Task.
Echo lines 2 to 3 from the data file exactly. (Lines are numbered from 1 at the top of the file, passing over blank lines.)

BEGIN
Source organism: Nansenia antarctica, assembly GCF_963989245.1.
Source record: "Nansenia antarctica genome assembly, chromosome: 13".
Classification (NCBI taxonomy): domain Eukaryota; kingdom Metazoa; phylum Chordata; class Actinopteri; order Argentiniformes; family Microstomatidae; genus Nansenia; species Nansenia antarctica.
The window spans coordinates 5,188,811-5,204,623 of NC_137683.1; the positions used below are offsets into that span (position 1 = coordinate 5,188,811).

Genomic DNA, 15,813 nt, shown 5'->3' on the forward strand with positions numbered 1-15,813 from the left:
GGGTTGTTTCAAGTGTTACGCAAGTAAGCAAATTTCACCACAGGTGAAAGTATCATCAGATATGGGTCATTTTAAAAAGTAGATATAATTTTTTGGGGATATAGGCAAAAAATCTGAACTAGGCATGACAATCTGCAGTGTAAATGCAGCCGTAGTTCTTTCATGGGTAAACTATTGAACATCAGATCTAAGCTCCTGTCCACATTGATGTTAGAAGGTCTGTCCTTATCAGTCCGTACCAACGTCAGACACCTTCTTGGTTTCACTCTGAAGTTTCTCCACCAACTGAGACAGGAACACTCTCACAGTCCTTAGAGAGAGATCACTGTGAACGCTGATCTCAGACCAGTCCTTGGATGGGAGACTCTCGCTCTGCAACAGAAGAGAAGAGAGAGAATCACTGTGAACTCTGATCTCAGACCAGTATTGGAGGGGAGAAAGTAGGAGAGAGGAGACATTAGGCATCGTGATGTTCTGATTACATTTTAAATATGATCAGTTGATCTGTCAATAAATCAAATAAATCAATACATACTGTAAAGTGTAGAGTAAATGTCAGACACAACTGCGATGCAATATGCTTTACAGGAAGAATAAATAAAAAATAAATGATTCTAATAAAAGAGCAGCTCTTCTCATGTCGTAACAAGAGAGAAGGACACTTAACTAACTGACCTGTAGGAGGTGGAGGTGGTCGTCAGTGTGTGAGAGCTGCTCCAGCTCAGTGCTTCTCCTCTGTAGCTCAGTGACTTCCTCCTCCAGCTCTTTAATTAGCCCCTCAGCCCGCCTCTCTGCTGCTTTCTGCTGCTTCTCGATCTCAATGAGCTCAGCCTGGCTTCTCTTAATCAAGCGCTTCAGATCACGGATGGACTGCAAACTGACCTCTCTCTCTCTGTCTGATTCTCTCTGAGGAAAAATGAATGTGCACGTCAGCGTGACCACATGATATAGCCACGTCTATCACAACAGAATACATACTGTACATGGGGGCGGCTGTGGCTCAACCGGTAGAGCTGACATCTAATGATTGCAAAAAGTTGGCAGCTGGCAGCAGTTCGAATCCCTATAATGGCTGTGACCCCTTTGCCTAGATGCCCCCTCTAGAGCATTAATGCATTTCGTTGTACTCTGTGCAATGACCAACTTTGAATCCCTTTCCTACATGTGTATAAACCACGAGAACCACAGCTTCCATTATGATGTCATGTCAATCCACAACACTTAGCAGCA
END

Source record: "Nansenia antarctica genome assembly, chromosome: 13".
Classification (NCBI taxonomy): domain Eukaryota; kingdom Metazoa; phylum Chordata; class Actinopteri; order Argentiniformes; family Microstomatidae; genus Nansenia; species Nansenia antarctica.